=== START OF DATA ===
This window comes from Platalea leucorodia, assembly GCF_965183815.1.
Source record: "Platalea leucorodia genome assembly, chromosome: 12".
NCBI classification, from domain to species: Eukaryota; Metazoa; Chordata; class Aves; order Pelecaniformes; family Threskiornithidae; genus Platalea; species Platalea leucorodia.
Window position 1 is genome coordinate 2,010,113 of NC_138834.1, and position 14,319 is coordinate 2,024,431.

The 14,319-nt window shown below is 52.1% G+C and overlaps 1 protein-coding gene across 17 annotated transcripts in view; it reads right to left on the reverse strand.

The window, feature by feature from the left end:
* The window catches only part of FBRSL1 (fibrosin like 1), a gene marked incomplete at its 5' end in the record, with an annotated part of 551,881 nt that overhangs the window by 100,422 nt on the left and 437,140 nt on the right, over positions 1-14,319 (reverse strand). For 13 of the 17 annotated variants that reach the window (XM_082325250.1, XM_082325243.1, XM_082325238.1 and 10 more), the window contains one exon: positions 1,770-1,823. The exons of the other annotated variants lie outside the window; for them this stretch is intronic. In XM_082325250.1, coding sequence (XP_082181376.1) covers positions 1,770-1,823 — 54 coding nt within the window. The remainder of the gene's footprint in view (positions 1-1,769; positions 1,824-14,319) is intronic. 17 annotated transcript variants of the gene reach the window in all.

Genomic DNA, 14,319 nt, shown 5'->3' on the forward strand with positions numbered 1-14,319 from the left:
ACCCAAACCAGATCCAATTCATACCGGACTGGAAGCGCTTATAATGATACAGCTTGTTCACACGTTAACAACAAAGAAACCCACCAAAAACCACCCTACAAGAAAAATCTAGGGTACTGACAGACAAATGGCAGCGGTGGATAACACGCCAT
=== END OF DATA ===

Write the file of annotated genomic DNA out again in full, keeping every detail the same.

This window comes from Platalea leucorodia, assembly GCF_965183815.1.
Source record: "Platalea leucorodia genome assembly, chromosome: 12".
NCBI classification, from domain to species: Eukaryota; Metazoa; Chordata; class Aves; order Pelecaniformes; family Threskiornithidae; genus Platalea; species Platalea leucorodia.
Window position 1 is genome coordinate 2,010,113 of NC_138834.1, and position 14,319 is coordinate 2,024,431.

The 14,319-nt window shown below is 52.1% G+C and overlaps 1 protein-coding gene across 17 annotated transcripts in view; it reads right to left on the reverse strand.

The window, feature by feature from the left end:
* The window catches only part of FBRSL1 (fibrosin like 1), a gene marked incomplete at its 5' end in the record, with an annotated part of 551,881 nt that overhangs the window by 100,422 nt on the left and 437,140 nt on the right, over positions 1-14,319 (reverse strand). For 13 of the 17 annotated variants that reach the window (XM_082325250.1, XM_082325243.1, XM_082325238.1 and 10 more), the window contains one exon: positions 1,770-1,823. The exons of the other annotated variants lie outside the window; for them this stretch is intronic. In XM_082325250.1, coding sequence (XP_082181376.1) covers positions 1,770-1,823 — 54 coding nt within the window. The remainder of the gene's footprint in view (positions 1-1,769; positions 1,824-14,319) is intronic. 17 annotated transcript variants of the gene reach the window in all.

Genomic DNA, 14,319 nt, shown 5'->3' on the forward strand with positions numbered 1-14,319 from the left:
ACCCAAACCAGATCCAATTCATACCGGACTGGAAGCGCTTATAATGATACAGCTTGTTCACACGTTAACAACAAAGAAACCCACCAAAAACCACCCTACAAGAAAAATCTAGGGTACTGACAGACAAATGGCAGCGGTGGATAACACGCCAT